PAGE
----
Alerting lets you receive notifications whenever Blackfire detects abnormal behavior in an application, according to your criteria and business logic. It may be for instance when the response time is too slow, or when an application faces an unusually large error rate.
Blackfire’s engine lets you configure advanced rules, while conveniently offering templates that will get you up and running in minutes.
From the Alerting dashboard, you may create a new rule by clicking on the “Add Alert” button.
You may also click on the arrow next to the button and choose one of the provided templates.
An Alert Rule consists of the following elements:
The Metric defines which kind of value the alert rule is to be based on. It consists in a Metric type (Throughput, Response Time, Memory, and Load), and a Value type (average, minimum, maximum, sum, 50th percentile, or 96th percentile).
Throughput (i.e. traffic) doesn’t have a value type.
The Condition defines the thresholds of your alert rule. It consists in a condition type, a threshold value and a duration.
The Condition type defines how the metric should cross the threshold value to trigger an alarm or a warning (e.g., “is above”, “is below or equal”, or “is different than”).
The Threshold value is the absolute value in a given unit you define for the alert. You may define an Alarm and a Warning thresholds.
The Alarm threshold always has precedence.
Consider a rule with a warning threshold set at 80ms and an alarm threshold set at 100ms. This rule is expected to trigger when the average response time is above this threshold. If the average response time reaches 120ms, only the alarm would trigger
The Duration defines how long the Condition needs to be met before triggering the alert.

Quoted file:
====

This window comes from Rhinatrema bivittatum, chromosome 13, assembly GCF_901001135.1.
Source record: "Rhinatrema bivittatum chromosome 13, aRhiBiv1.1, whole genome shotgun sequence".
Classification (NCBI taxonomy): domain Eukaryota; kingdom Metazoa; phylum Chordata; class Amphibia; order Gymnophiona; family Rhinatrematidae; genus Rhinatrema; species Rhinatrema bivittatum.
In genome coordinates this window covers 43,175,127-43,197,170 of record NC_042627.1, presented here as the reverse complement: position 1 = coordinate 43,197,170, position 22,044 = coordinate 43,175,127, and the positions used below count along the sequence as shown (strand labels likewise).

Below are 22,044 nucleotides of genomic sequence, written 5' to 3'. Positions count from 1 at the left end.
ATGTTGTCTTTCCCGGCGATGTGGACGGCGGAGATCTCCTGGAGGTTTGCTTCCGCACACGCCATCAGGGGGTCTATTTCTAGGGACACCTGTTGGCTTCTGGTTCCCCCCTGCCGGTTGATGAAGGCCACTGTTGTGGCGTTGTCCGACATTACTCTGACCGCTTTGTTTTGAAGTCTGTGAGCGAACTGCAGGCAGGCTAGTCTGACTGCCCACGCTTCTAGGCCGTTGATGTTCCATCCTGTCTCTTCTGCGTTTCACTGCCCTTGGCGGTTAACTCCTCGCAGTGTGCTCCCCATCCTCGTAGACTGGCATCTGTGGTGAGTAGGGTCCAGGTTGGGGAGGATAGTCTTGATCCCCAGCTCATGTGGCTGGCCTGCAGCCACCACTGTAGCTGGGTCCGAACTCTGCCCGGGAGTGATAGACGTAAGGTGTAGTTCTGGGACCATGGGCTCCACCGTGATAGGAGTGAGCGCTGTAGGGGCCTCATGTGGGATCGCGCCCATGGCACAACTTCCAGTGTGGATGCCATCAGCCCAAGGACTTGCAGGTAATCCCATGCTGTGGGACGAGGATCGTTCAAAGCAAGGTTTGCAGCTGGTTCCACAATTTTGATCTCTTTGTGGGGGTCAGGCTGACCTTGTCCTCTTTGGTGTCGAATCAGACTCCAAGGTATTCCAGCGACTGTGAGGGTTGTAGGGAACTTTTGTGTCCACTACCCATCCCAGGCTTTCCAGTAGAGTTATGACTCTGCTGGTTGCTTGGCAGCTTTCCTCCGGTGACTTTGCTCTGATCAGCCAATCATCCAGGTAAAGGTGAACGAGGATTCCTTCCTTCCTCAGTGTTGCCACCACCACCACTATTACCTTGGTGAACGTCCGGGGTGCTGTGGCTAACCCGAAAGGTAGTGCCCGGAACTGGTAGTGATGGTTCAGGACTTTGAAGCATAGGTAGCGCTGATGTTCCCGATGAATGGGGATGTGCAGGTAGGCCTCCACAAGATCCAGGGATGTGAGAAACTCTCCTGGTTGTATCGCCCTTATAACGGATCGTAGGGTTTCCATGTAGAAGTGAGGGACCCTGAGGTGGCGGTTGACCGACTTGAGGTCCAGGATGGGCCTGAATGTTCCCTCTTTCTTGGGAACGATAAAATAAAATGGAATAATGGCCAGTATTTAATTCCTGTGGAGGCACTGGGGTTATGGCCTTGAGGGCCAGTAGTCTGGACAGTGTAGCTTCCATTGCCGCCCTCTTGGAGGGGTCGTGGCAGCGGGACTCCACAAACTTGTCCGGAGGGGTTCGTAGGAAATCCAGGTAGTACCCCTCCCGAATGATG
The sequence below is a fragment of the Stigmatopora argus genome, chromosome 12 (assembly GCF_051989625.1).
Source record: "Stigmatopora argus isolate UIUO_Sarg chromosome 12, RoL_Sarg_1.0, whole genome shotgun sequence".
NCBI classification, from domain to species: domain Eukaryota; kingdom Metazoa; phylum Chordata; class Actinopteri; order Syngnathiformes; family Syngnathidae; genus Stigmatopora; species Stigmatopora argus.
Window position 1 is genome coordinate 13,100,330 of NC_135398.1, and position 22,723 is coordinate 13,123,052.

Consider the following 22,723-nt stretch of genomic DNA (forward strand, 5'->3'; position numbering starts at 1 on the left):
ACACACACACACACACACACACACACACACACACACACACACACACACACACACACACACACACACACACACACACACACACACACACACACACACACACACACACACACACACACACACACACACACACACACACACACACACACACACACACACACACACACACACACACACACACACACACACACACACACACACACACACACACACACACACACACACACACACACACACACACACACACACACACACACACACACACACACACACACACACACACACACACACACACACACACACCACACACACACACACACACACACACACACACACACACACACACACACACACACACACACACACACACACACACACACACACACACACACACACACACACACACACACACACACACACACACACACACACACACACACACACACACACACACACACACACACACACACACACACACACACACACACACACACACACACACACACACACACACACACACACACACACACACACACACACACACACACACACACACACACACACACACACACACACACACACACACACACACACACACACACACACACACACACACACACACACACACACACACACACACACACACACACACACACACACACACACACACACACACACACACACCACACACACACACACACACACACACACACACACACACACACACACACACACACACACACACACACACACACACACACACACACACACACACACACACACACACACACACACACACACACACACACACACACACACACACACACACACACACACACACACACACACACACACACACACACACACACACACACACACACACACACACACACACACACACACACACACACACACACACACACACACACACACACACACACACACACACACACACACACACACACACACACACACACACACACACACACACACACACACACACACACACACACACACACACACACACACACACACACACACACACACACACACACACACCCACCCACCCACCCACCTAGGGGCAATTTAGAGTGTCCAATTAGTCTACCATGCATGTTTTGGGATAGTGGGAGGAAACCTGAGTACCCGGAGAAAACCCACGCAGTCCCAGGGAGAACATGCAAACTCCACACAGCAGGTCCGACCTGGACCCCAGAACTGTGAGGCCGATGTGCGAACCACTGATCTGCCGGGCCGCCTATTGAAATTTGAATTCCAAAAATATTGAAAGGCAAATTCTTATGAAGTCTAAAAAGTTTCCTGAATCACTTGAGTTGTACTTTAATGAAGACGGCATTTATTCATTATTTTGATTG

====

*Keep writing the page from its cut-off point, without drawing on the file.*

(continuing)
The Context may be Web (HTTP traffic) or CLI (Consumers, Cronjobs…).
The Advanced Filter allows you to refine your rule using an expression. The expression may use comparison and logic operators along with the following variables:
transaction: The transaction name;
code: The HTTP response code;
method: The HTTP method;
http_host: The HTTP host;
hostname: The name of the server (aka
hostname) which handled the request.
Advanced filter examples:
transaction != "health_check"
code in 200..399
method == "GET"
http_host == "www.my-company.com"
hostname in ["front-1", "front-2"]
transaction == "health_check" or host == "127.0.0.1"
The expression used in the advanced filter is based on Symfony Expression Language. For the full syntax reference, you may refer to its documentation.
The Notification Channel is the service that the Alert Rule uses to inform you whenever an alert triggers.
It may be any supported channel, including:
You may create a new notification channel directly from the selection menu.
In addition to the main notification channel, you may add one or several escalations, if the alert state has or hasn’t changed after a period of time you define.
The escalation may use the same notification channel or a different one.
From the list of the defined Monitoring Alert Rules, it is possible to visualize the alert state for each rule by clicking the Show link.
The Alert State History shows the list of events triggered during a period you can select.
Clicking on a Focus link centers the timeline on the selected event.